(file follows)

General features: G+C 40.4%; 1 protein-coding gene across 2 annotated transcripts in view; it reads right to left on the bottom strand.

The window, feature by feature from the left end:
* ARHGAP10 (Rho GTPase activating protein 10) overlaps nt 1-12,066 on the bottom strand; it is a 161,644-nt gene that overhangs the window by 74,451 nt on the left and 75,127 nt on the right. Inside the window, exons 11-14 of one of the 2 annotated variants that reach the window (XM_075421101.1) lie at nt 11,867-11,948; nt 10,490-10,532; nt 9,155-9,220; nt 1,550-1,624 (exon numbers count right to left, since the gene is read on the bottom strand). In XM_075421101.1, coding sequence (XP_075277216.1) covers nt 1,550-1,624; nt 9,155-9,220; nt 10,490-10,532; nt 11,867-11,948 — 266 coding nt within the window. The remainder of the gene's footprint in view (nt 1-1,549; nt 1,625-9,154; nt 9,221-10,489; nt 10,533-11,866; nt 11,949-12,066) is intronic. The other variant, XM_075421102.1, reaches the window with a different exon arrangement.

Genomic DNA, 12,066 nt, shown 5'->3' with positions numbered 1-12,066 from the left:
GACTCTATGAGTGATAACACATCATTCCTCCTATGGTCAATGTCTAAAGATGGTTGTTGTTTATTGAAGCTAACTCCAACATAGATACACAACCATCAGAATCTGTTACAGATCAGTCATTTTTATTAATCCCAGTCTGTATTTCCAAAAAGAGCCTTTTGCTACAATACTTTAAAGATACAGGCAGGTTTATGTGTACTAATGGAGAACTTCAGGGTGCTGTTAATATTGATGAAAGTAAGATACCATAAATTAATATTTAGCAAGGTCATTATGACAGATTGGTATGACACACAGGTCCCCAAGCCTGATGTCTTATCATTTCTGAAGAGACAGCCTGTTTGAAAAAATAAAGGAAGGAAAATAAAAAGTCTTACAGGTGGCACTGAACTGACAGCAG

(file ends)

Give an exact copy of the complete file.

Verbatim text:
General features: G+C 40.4%; 1 protein-coding gene across 2 annotated transcripts in view; it reads right to left on the bottom strand.

The window, feature by feature from the left end:
* ARHGAP10 (Rho GTPase activating protein 10) overlaps nt 1-12,066 on the bottom strand; it is a 161,644-nt gene that overhangs the window by 74,451 nt on the left and 75,127 nt on the right. Inside the window, exons 11-14 of one of the 2 annotated variants that reach the window (XM_075421101.1) lie at nt 11,867-11,948; nt 10,490-10,532; nt 9,155-9,220; nt 1,550-1,624 (exon numbers count right to left, since the gene is read on the bottom strand). In XM_075421101.1, coding sequence (XP_075277216.1) covers nt 1,550-1,624; nt 9,155-9,220; nt 10,490-10,532; nt 11,867-11,948 — 266 coding nt within the window. The remainder of the gene's footprint in view (nt 1-1,549; nt 1,625-9,154; nt 9,221-10,489; nt 10,533-11,866; nt 11,949-12,066) is intronic. The other variant, XM_075421102.1, reaches the window with a different exon arrangement.

Genomic DNA, 12,066 nt, shown 5'->3' with positions numbered 1-12,066 from the left:
GACTCTATGAGTGATAACACATCATTCCTCCTATGGTCAATGTCTAAAGATGGTTGTTGTTTATTGAAGCTAACTCCAACATAGATACACAACCATCAGAATCTGTTACAGATCAGTCATTTTTATTAATCCCAGTCTGTATTTCCAAAAAGAGCCTTTTGCTACAATACTTTAAAGATACAGGCAGGTTTATGTGTACTAATGGAGAACTTCAGGGTGCTGTTAATATTGATGAAAGTAAGATACCATAAATTAATATTTAGCAAGGTCATTATGACAGATTGGTATGACACACAGGTCCCCAAGCCTGATGTCTTATCATTTCTGAAGAGACAGCCTGTTTGAAAAAATAAAGGAAGGAAAATAAAAAGTCTTACAGGTGGCACTGAACTGACAGCAG